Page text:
Serverless is not a Technology

I’ve heard many conversations about the limitations of “serverless technology” ever since the concept was widely known. They often focus on how specific implementations of serverless are limited by certain aspects that the user doesn’t have control of. This seems odd to me because serverless isn’t a technology.

Furthermore and with even greater frequency, I’ve heard that serverless as a product is dangerous because of the problems with that vendor. For example, the fact that AWS Lambdas are a ‘lock in’ to AWS-as-a-service, or that AWS is inherently bad (possibly because of a 2-minute outage in a single region three months ago). These arguments have their (limited) merit but they’re not really arguments for or against serverless. Because serverless isn’t a product.

Okay hold on a minute, I hear my reader say, “if serverless isn’t a technology, and it’s not a product, and I know it’s not a standard, _or _a codebase, is serverless anything? Why am I even here?” In this theoretical situation, I’m imagining, you are still reading for reasons possibly related to procrastinating on your real work and it’s my pleasure to offer you a platform for educated procrastination

Serverless is a goal; it is a vision for how large vendors should deliver hosting and computer power to you their customers. It’s also a vision for how you should be able to build services without your primary focus being occupied by understanding hosting technology. Instead, you get to focus on the real challenges of your business.

Ben Kehoe spoke eloquently on how serverless is a change in business mindset rather than a single practice. Serverless is about focusing your engineers’ time and attention on business problems rather than cool operations technologies.

Serverless is no more a single thing, no more a single tool or product, than is DevOps. DevOps, as you’ll recall, is an ideal state of collaboration between developers and operations. It is decidedly not something that comes in a box.

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The last box of DevOps is in a pentagon warehouse

These goals are not things you can buy, no more than you can buy a product to make your team Agile. These goals aren’t boxes you can tick, either. You can approach better Dev and Ops integration, you can approach less and less responsibility within your team for server management, but you can’t just say ‘okay we’ve achieved a serverless model and never have to worry about that again.’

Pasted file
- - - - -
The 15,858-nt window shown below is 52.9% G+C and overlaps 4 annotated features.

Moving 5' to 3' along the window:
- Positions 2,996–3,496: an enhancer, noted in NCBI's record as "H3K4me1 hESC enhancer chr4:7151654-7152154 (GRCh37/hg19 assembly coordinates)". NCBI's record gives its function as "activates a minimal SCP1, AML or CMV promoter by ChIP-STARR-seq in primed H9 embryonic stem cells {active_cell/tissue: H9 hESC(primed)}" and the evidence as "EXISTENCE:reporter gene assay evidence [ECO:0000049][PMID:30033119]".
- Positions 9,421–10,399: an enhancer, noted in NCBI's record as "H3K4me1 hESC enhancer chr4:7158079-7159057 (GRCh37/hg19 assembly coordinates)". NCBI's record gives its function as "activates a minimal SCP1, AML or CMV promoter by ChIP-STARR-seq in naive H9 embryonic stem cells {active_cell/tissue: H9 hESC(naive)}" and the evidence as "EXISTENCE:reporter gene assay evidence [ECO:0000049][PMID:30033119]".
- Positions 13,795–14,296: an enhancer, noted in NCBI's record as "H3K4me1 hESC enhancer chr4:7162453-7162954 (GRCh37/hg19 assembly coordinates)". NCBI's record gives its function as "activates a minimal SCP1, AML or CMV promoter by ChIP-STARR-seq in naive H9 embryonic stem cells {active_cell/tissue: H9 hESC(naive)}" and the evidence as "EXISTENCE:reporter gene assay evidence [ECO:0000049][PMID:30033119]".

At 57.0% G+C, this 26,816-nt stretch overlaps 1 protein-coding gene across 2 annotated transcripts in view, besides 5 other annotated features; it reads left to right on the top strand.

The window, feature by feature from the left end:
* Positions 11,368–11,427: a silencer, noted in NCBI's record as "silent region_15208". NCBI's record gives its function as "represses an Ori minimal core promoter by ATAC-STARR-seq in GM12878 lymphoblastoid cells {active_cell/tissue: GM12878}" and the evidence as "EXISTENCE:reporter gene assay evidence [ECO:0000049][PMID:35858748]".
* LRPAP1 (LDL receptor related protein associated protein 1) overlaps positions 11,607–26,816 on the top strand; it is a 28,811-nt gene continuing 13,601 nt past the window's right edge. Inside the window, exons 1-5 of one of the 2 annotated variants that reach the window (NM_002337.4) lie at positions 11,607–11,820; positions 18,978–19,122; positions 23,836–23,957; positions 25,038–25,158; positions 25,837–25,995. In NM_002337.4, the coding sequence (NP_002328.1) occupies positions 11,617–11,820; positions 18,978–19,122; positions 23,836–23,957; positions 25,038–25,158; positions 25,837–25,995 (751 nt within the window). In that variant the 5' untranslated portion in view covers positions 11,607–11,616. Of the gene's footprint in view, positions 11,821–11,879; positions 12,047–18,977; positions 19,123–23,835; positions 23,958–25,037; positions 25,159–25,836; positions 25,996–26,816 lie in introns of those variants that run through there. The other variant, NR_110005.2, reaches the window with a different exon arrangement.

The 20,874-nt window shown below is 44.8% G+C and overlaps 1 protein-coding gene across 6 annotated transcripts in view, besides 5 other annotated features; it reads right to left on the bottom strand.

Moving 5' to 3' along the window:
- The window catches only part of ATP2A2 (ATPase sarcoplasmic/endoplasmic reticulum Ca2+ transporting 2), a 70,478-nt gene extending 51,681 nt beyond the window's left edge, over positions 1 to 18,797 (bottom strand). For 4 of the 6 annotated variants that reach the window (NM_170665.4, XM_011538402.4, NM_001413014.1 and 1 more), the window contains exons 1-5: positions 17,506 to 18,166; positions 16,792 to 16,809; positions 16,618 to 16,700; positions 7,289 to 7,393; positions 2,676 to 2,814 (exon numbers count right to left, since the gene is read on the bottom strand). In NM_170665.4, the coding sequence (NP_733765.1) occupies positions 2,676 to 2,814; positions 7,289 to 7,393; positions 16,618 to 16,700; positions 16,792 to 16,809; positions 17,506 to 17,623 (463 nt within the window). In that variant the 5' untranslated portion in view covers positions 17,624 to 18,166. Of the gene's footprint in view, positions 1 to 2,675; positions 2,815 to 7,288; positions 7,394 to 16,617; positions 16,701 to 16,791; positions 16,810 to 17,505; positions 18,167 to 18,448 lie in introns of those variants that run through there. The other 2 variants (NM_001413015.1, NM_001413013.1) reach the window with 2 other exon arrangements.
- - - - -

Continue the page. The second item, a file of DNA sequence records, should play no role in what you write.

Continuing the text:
If serverless is a goal, how do we get there?

Serverless is about expanding what your service provider is responsible for. You are only responsible for constructing your function code in a way that is consistent, reliable, and secure. The OS layer of the server can be assumed to be configured correctly every time, and problems of horizontal scale should be a simple configuration for the Ops team.

Serverless is about reducing the “arbitrary heavy lifting” of creating server management tools, container orchestration tools, and managing the connections between components like DB’s, API’s, and business logic.

So wait, what about tools like “self-hosted serverless” and Function-as-a-Service?

Let’s start with the most obvious: self-hosted “serverless functions” might have their uses, but they’re not really serverless at all. Serverless isn’t about “write functions and then make hosting them the Ops team’s problem” and so these tools aren’t really approaching that goal.

What about ‘Functions-as-a-Service’ providers, which offer serverless function hosting with you tasked with figuring out how to make your database, API, and everything else talk to those functions? Again, way too much is still “your problem” so these are more accurately described as Function-as-a-Service than any kind of serverless.

Okay, what does this mean for my workflow?

This means you should become sensitive whenever you find yourself becoming a “tools expert” rather than a developer. Be wary when you are spending days or weeks on:

  • Correctly formatting configuration YAML
  • Wrangling permissions between your functions and their backing services (DB’s, containers, queues, messaging, etc)

On the other hand, some problems remain your problem with serverless because no vendor or service provider can handle them as well as you can:

  • Writing secure code
  • Observability
  • Consistent performance
  • Correctly configured auto-scaling

Whenever you face these problems, take the time to study up! Even with our serverless future, they’ll be “your problem” for years to come.

Allow me to reiterate, ad infinitum

It can be a bit tiresome to encounter the description of serverless as a “technology” so often when it isn’t for the reasons above. But it does reveal a lot about how the world is starting to view serverless. Serverless is important, and I believe many people are calling it a technology to indicates its significance for developers. Calling serverless a “technology” or a “product” speaks to a collective appetite for a real-life use-case, whether the label is coming from naysayers or not.

Reprioritizing your business goals across an entire org, including the software team? With regard to a more streamlined development process? That’s a game-changer (but it’s not a technology).

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